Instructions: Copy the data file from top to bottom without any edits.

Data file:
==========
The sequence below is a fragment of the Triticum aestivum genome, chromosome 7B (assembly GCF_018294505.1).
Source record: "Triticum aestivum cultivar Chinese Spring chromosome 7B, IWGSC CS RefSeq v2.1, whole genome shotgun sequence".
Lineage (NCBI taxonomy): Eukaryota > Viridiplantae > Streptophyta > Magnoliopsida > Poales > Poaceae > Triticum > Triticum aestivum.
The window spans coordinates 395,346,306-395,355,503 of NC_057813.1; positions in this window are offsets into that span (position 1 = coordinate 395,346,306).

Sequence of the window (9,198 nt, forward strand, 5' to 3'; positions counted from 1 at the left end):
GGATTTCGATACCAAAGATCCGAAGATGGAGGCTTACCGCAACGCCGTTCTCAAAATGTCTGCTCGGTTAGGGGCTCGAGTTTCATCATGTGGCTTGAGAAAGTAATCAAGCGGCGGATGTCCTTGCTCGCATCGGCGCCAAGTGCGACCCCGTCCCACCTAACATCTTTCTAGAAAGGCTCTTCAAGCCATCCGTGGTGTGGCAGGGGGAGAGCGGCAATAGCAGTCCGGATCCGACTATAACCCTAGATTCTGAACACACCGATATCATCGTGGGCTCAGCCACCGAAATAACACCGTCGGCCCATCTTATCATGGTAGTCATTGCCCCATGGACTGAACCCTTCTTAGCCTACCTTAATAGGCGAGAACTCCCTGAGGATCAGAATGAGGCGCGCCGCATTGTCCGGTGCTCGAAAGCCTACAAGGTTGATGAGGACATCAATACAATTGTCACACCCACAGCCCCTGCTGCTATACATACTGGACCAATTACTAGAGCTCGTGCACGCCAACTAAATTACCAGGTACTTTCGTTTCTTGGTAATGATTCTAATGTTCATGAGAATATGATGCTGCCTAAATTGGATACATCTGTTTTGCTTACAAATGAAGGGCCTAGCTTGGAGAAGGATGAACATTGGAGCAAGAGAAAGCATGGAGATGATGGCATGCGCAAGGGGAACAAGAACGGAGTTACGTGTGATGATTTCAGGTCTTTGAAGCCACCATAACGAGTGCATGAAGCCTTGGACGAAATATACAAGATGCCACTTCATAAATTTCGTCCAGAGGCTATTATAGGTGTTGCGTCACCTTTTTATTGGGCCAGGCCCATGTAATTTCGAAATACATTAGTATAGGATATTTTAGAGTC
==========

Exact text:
The sequence below is a fragment of the Triticum aestivum genome, chromosome 7B (assembly GCF_018294505.1).
Source record: "Triticum aestivum cultivar Chinese Spring chromosome 7B, IWGSC CS RefSeq v2.1, whole genome shotgun sequence".
Lineage (NCBI taxonomy): Eukaryota > Viridiplantae > Streptophyta > Magnoliopsida > Poales > Poaceae > Triticum > Triticum aestivum.
The window spans coordinates 395,346,306-395,355,503 of NC_057813.1; positions in this window are offsets into that span (position 1 = coordinate 395,346,306).

Sequence of the window (9,198 nt, forward strand, 5' to 3'; positions counted from 1 at the left end):
GGATTTCGATACCAAAGATCCGAAGATGGAGGCTTACCGCAACGCCGTTCTCAAAATGTCTGCTCGGTTAGGGGCTCGAGTTTCATCATGTGGCTTGAGAAAGTAATCAAGCGGCGGATGTCCTTGCTCGCATCGGCGCCAAGTGCGACCCCGTCCCACCTAACATCTTTCTAGAAAGGCTCTTCAAGCCATCCGTGGTGTGGCAGGGGGAGAGCGGCAATAGCAGTCCGGATCCGACTATAACCCTAGATTCTGAACACACCGATATCATCGTGGGCTCAGCCACCGAAATAACACCGTCGGCCCATCTTATCATGGTAGTCATTGCCCCATGGACTGAACCCTTCTTAGCCTACCTTAATAGGCGAGAACTCCCTGAGGATCAGAATGAGGCGCGCCGCATTGTCCGGTGCTCGAAAGCCTACAAGGTTGATGAGGACATCAATACAATTGTCACACCCACAGCCCCTGCTGCTATACATACTGGACCAATTACTAGAGCTCGTGCACGCCAACTAAATTACCAGGTACTTTCGTTTCTTGGTAATGATTCTAATGTTCATGAGAATATGATGCTGCCTAAATTGGATACATCTGTTTTGCTTACAAATGAAGGGCCTAGCTTGGAGAAGGATGAACATTGGAGCAAGAGAAAGCATGGAGATGATGGCATGCGCAAGGGGAACAAGAACGGAGTTACGTGTGATGATTTCAGGTCTTTGAAGCCACCATAACGAGTGCATGAAGCCTTGGACGAAATATACAAGATGCCACTTCATAAATTTCGTCCAGAGGCTATTATAGGTGTTGCGTCACCTTTTTATTGGGCCAGGCCCATGTAATTTCGAAATACATTAGTATAGGATATTTTAGAGTC